8. This is so refreshing to hear articulated. When I first started my manuscript, I wrote it in the voice of my favorite authors who were all writing in the fifties and sixties in England. The result was a setting in an ambiguous good-old-days-that-never-were. I wasn’t but a few chapters in before I realized I needed to write in my own voice, in my own time. My characters *do* use ipods, cell phones, and the internet, but only in passing. I didn’t try to put technology in, but I didn’t try to keep it out, either. I think it’s possible to find that balance without changing the heart of your work to become something technology-driven. Thanks for speaking to this, Mary.

  9. I appreciate you making the point that historical fiction needs to have a reason for the time period it’s in.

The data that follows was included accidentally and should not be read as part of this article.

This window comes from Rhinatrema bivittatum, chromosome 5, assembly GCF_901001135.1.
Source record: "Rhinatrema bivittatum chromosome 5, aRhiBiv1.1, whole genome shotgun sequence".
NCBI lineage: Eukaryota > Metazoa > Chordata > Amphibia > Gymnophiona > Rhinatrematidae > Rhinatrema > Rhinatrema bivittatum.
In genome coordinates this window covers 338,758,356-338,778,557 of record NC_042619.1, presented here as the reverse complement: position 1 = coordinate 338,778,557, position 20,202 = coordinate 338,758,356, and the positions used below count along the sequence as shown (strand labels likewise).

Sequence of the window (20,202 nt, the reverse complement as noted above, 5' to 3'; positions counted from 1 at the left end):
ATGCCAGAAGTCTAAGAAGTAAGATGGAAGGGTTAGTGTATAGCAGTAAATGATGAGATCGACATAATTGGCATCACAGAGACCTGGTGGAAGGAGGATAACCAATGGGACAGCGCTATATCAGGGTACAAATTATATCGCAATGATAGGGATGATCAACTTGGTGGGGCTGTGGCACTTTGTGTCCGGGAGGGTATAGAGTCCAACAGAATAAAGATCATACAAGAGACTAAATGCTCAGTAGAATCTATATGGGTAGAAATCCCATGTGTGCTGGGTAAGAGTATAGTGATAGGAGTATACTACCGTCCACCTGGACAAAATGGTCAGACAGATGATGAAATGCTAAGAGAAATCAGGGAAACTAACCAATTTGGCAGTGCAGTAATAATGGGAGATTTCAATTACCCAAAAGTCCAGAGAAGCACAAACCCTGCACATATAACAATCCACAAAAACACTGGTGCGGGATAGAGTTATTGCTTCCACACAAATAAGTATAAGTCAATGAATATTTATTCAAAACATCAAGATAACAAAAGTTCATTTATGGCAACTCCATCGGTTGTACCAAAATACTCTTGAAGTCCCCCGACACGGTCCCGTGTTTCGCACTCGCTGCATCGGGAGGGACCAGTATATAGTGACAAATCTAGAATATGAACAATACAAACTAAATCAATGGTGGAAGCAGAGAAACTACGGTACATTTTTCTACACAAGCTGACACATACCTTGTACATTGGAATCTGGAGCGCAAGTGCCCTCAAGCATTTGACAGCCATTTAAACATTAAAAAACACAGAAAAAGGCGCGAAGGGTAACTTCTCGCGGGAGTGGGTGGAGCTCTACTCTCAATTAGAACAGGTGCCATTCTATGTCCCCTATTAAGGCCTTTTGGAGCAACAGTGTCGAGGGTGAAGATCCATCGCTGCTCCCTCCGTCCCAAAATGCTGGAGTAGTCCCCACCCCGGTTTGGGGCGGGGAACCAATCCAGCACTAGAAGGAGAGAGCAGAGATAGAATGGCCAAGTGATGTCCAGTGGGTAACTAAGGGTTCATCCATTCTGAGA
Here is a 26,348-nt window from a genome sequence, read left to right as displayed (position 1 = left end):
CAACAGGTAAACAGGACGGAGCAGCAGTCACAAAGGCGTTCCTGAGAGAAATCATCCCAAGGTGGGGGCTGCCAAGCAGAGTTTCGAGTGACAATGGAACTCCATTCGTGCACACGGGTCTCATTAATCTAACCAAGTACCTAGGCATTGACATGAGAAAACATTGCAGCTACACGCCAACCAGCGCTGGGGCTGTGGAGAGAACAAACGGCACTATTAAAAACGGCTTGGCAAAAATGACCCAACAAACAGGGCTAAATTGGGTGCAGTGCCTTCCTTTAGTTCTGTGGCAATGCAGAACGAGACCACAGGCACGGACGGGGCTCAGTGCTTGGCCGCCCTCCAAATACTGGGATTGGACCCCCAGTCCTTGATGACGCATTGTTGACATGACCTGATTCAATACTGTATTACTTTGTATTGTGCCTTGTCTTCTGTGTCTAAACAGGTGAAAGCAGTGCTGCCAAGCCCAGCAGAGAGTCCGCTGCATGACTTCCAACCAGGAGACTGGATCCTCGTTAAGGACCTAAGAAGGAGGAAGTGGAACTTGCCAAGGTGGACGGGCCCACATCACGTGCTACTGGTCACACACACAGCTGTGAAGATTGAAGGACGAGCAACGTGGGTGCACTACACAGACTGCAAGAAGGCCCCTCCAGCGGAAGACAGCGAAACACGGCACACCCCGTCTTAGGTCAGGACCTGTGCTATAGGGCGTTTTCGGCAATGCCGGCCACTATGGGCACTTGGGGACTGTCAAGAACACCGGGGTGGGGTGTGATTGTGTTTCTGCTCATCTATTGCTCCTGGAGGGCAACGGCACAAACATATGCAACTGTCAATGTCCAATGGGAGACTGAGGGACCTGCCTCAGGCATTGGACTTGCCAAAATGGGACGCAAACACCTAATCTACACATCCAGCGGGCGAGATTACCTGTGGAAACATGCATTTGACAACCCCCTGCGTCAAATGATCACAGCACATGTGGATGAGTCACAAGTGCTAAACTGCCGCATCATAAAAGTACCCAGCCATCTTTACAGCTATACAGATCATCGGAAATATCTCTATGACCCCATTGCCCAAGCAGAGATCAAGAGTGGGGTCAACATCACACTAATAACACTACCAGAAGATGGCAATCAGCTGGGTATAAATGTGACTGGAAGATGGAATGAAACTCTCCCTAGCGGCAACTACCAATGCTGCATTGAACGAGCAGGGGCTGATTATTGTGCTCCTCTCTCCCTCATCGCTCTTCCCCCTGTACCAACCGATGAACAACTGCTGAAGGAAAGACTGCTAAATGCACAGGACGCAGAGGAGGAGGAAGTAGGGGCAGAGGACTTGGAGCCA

I’d like to add that historical fiction with a setting of a time period of some time in the past with a character who acts like a kid of today is my personal pet peeve. You’ve got to be able to give it a historical voice as well, or don’t bother.

  10. I agree with you 100% about the John Hughes thing. I’ve read that particular “quirk” in a number of books — some pulled it off better than others, but the bigger point is that if it’s appearing in multiple books, then writers need to find another horse to flog.

    I also question whether the obsessive-fan trait it’s a good instinct in the first place? How is loving one of the most beloved directors of all time unique? It’s like trying to make a middle-aged man interesting by telling us he’s really into the Beatles. Or that a child is interesting for reading and loving the Narnia books. The problem with loving stuff that everybody loves is that everybody loves it. (That might be the worst sentence I’ve ever written … or the greatest?)